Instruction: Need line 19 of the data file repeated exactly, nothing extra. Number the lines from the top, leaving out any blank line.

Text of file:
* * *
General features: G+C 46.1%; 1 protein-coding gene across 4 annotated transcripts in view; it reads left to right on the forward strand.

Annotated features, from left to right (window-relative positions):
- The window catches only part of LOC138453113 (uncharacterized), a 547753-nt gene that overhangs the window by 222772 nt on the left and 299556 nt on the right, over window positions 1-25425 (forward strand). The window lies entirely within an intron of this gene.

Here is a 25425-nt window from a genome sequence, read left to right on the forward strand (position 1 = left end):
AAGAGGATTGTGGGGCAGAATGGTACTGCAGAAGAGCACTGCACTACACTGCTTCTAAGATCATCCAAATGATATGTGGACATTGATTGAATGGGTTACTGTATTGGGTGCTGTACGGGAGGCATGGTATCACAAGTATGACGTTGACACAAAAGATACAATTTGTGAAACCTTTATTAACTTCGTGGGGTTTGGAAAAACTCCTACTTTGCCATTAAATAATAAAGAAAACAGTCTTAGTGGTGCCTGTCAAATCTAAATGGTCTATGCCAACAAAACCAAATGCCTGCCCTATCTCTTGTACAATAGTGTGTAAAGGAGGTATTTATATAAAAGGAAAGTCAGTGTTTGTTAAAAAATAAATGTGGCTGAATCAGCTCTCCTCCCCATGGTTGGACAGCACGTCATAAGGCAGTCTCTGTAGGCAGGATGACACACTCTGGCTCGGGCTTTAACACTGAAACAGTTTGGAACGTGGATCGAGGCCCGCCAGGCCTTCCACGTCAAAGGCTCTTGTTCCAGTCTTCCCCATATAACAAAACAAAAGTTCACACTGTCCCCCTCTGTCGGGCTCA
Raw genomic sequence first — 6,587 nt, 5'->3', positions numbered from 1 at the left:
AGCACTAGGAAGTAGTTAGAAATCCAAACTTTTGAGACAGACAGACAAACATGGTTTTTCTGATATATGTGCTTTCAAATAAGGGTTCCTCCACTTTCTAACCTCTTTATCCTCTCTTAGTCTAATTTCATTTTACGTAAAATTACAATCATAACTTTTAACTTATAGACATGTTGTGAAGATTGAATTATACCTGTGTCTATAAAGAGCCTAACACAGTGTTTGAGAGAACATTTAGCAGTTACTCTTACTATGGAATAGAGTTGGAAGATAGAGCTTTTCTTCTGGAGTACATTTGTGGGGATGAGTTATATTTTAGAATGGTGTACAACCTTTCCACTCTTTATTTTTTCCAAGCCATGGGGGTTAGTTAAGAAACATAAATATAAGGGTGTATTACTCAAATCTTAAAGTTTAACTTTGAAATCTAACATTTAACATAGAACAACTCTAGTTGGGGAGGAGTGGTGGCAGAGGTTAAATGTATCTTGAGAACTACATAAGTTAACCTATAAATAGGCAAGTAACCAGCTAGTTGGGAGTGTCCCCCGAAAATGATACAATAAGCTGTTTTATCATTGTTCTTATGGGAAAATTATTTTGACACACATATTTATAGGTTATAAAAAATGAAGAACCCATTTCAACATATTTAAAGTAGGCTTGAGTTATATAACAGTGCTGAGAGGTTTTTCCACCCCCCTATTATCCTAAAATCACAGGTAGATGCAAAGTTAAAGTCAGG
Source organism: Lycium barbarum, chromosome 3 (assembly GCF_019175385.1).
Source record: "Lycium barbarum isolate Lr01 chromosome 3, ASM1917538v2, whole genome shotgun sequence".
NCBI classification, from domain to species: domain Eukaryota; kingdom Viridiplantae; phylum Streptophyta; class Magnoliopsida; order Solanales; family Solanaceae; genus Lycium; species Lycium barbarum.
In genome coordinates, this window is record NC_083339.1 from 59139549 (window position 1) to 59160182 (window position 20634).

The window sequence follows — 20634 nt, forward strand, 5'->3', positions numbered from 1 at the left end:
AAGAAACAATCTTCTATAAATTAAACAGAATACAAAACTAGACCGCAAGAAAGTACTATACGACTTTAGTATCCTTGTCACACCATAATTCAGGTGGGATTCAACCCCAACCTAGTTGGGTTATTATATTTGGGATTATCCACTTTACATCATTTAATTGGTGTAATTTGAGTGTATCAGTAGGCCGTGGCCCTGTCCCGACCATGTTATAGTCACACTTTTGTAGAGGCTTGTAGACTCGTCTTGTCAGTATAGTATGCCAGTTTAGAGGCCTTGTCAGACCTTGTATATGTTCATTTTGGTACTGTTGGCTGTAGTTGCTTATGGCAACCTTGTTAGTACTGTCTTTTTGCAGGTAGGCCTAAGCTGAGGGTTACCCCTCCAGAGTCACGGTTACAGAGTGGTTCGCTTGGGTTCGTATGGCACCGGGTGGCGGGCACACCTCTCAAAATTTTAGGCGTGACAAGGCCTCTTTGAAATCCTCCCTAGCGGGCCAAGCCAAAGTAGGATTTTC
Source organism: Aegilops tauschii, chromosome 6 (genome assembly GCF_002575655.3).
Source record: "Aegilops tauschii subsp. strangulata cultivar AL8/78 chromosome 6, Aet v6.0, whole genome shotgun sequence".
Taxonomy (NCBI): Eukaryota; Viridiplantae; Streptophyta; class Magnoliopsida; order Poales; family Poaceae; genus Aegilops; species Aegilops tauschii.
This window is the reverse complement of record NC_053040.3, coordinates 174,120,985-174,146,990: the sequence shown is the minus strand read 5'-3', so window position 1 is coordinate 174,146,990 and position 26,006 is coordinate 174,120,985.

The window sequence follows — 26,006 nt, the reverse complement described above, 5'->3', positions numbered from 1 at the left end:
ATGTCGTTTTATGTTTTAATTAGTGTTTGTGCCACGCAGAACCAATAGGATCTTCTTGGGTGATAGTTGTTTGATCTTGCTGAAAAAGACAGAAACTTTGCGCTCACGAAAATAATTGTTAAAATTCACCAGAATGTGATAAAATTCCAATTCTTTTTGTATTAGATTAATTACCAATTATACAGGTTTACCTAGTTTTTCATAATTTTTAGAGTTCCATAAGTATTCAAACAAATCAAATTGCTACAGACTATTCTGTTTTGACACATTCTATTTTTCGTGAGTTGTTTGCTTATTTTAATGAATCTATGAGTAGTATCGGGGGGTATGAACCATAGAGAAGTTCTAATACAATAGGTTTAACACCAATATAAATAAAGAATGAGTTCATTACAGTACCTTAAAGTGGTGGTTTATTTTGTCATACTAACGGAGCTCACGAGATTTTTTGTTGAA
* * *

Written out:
ATGTCGTTTTATGTTTTAATTAGTGTTTGTGCCACGCAGAACCAATAGGATCTTCTTGGGTGATAGTTGTTTGATCTTGCTGAAAAAGACAGAAACTTTGCGCTCACGAAAATAATTGTTAAAATTCACCAGAATGTGATAAAATTCCAATTCTTTTTGTATTAGATTAATTACCAATTATACAGGTTTACCTAGTTTTTCATAATTTTTAGAGTTCCATAAGTATTCAAACAAATCAAATTGCTACAGACTATTCTGTTTTGACACATTCTATTTTTCGTGAGTTGTTTGCTTATTTTAATGAATCTATGAGTAGTATCGGGGGGTATGAACCATAGAGAAGTTCTAATACAATAGGTTTAACACCAATATAAATAAAGAATGAGTTCATTACAGTACCTTAAAGTGGTGGTTTATTTTGTCATACTAACGGAGCTCACGAGATTTTTTGTTGAA